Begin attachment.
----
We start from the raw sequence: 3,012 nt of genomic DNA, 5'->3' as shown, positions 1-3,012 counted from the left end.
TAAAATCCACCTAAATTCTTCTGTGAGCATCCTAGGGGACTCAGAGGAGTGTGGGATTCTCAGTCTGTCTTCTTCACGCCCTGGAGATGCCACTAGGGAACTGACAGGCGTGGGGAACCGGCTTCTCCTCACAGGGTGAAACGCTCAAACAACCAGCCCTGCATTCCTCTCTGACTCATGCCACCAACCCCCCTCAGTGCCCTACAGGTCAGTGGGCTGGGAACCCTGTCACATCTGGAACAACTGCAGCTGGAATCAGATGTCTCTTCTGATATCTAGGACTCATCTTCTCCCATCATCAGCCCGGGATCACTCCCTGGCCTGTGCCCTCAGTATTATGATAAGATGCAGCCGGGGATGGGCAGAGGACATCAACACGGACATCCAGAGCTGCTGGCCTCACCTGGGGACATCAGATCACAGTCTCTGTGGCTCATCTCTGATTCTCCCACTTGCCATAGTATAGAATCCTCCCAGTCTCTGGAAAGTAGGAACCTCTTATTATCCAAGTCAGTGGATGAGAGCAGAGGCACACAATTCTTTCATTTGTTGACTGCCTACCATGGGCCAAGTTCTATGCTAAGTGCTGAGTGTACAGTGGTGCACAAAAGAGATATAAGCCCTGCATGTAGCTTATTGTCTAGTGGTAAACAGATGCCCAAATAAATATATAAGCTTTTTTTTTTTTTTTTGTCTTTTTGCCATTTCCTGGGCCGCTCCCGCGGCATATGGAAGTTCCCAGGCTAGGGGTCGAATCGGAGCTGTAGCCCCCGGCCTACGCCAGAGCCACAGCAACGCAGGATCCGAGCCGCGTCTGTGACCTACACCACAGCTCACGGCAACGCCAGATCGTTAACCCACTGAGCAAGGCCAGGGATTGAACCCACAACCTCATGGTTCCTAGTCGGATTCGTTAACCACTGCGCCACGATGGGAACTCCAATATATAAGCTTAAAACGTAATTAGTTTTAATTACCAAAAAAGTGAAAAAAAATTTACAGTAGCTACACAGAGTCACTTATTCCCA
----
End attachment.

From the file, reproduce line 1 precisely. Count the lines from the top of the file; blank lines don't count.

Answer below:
We start from the raw sequence: 3,012 nt of genomic DNA, 5'->3' as shown, positions 1-3,012 counted from the left end.